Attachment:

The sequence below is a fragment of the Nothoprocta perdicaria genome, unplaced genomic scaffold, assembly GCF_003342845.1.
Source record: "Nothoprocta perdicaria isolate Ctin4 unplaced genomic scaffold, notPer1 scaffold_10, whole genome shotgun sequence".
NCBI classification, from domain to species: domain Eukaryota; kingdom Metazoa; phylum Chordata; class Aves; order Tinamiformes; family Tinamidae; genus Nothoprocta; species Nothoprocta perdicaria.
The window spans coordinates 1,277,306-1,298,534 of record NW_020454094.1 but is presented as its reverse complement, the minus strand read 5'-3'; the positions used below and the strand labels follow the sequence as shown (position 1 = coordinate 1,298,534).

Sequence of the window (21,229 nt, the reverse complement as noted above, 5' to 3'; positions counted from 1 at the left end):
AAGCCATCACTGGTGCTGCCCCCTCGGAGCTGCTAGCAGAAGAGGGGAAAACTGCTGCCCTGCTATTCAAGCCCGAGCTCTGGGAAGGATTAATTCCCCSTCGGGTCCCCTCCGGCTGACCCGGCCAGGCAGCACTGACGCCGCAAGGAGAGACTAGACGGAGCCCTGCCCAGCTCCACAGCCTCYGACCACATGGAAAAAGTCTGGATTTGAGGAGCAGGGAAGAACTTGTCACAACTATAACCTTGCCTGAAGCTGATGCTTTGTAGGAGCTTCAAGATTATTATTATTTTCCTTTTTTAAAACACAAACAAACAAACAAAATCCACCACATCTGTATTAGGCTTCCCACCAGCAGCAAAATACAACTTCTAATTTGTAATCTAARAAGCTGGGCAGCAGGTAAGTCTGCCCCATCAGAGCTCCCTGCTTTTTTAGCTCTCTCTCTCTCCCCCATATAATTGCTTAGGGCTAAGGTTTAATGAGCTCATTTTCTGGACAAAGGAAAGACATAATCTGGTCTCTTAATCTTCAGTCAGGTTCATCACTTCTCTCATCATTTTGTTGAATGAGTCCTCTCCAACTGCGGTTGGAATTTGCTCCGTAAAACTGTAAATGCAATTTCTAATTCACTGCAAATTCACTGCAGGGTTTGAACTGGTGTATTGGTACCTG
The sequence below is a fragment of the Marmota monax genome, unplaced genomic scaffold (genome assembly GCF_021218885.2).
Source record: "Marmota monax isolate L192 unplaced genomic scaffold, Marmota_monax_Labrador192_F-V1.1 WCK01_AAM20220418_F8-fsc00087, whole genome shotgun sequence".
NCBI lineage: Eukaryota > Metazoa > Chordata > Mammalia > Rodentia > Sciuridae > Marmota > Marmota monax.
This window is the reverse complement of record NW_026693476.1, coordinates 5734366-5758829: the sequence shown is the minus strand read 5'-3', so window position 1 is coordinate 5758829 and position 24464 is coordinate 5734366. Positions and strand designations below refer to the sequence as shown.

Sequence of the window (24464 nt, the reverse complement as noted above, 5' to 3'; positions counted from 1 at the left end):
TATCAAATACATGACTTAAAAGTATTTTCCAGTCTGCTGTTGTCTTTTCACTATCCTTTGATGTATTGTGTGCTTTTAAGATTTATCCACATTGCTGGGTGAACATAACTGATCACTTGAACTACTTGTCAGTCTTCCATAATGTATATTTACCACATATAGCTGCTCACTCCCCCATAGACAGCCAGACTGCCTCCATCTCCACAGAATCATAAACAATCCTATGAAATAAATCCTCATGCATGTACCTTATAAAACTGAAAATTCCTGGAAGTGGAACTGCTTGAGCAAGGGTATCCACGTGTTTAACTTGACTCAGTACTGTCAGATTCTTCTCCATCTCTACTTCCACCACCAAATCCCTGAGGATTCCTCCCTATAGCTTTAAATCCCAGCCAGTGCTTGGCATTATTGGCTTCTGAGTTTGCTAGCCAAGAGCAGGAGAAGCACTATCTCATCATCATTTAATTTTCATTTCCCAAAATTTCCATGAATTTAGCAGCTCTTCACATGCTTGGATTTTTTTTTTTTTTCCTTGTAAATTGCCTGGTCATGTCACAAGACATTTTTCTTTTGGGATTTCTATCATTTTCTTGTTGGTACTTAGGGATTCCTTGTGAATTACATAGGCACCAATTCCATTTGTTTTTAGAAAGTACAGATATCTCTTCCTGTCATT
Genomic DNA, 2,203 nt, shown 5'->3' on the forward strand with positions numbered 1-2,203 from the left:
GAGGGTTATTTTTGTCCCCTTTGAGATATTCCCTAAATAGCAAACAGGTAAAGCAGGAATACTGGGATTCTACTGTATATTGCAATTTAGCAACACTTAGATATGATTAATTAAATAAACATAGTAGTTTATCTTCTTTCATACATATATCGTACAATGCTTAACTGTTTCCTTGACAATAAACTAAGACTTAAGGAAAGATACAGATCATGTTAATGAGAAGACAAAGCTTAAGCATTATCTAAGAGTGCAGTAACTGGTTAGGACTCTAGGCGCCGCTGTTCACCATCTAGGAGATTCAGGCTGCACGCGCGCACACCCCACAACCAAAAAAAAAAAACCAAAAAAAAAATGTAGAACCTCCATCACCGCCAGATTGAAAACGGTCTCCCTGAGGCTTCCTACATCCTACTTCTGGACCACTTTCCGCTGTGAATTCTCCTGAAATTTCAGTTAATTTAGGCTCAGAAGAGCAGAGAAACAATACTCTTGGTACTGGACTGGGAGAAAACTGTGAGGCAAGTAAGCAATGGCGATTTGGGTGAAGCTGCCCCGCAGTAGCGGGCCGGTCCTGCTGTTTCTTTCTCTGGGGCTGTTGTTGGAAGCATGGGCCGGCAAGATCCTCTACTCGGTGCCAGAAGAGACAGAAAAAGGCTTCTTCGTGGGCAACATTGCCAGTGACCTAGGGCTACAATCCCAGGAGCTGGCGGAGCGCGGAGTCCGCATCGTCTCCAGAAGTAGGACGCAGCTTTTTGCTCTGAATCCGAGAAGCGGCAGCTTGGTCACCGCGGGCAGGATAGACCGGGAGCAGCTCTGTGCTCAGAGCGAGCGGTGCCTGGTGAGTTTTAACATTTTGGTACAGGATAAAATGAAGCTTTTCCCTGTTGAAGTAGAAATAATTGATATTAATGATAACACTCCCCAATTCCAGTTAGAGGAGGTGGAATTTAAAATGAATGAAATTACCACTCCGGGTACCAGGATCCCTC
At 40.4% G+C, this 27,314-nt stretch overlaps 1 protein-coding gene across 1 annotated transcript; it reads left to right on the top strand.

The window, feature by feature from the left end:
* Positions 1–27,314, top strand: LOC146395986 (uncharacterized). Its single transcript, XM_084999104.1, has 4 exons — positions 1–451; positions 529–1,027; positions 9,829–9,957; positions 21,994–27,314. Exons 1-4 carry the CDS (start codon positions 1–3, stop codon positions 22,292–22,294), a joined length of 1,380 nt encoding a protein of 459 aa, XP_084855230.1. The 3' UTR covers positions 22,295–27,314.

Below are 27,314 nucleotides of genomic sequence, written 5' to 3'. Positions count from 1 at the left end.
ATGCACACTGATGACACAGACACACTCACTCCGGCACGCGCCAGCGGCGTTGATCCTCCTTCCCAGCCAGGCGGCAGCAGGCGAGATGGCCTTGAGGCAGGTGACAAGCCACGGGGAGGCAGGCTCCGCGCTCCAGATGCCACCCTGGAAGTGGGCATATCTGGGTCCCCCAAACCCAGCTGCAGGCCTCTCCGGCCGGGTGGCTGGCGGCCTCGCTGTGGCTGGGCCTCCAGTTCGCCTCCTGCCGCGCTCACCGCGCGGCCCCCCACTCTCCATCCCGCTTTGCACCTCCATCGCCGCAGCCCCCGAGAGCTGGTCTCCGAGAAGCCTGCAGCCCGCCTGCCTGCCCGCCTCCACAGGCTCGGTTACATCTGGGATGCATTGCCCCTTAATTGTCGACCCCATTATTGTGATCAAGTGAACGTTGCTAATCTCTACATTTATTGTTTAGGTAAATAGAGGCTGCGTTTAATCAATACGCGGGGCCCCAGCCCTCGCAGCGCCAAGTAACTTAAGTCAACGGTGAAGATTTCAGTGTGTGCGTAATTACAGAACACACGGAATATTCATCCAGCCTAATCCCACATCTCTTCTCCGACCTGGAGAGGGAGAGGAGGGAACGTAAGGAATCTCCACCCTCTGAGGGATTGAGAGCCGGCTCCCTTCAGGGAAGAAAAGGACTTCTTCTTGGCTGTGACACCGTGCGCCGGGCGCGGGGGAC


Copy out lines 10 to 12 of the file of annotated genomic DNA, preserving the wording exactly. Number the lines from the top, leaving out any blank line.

This window is the reverse complement of record NW_026693476.1, coordinates 5734366-5758829: the sequence shown is the minus strand read 5'-3', so window position 1 is coordinate 5758829 and position 24464 is coordinate 5734366. Positions and strand designations below refer to the sequence as shown.

Sequence of the window (24464 nt, the reverse complement as noted above, 5' to 3'; positions counted from 1 at the left end):
TATCAAATACATGACTTAAAAGTATTTTCCAGTCTGCTGTTGTCTTTTCACTATCCTTTGATGTATTGTGTGCTTTTAAGATTTATCCACATTGCTGGGTGAACATAACTGATCACTTGAACTACTTGTCAGTCTTCCATAATGTATATTTACCACATATAGCTGCTCACTCCCCCATAGACAGCCAGACTGCCTCCATCTCCACAGAATCATAAACAATCCTATGAAATAAATCCTCATGCATGTACCTTATAAAACTGAAAATTCCTGGAAGTGGAACTGCTTGAGCAAGGGTATCCACGTGTTTAACTTGACTCAGTACTGTCAGATTCTTCTCCATCTCTACTTCCACCACCAAATCCCTGAGGATTCCTCCCTATAGCTTTAAATCCCAGCCAGTGCTTGGCATTATTGGCTTCTGAGTTTGCTAGCCAAGAGCAGGAGAAGCACTATCTCATCATCATTTAATTTTCATTTCCCAAAATTTCCATGAATTTAGCAGCTCTTCACATGCTTGGATTTTTTTTTTTTTTCCTTGTAAATTGCCTGGTCATGTCACAAGACATTTTTCTTTTGGGATTTCTATCATTTTCTTGTTGGTACTTAGGGATTCCTTGTGAATTACATAGGCACCAATTCCATTTGTTTTTAGAAAGTACAGATATCTCTTCCTGTCATT